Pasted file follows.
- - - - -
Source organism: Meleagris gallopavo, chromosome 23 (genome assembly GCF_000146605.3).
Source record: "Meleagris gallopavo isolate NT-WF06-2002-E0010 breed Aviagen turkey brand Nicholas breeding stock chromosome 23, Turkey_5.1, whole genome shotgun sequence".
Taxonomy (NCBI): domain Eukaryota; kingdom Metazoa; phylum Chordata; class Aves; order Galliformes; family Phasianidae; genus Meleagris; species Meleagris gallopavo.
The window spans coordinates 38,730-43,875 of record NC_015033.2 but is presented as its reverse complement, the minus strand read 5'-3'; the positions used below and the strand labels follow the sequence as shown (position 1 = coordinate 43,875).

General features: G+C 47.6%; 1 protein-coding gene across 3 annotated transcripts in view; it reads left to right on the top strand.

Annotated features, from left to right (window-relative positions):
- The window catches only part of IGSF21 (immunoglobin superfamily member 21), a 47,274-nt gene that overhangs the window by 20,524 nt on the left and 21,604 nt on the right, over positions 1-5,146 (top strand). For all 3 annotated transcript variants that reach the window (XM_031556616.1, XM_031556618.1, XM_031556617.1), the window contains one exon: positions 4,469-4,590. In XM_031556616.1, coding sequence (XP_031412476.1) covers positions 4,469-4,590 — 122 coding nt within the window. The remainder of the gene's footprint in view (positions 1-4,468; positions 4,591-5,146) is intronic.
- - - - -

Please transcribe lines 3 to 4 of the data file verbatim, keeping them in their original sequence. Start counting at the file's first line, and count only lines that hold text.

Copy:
Taxonomy (NCBI): domain Eukaryota; kingdom Metazoa; phylum Chordata; class Aves; order Galliformes; family Phasianidae; genus Meleagris; species Meleagris gallopavo.
The window spans coordinates 38,730-43,875 of record NC_015033.2 but is presented as its reverse complement, the minus strand read 5'-3'; the positions used below and the strand labels follow the sequence as shown (position 1 = coordinate 43,875).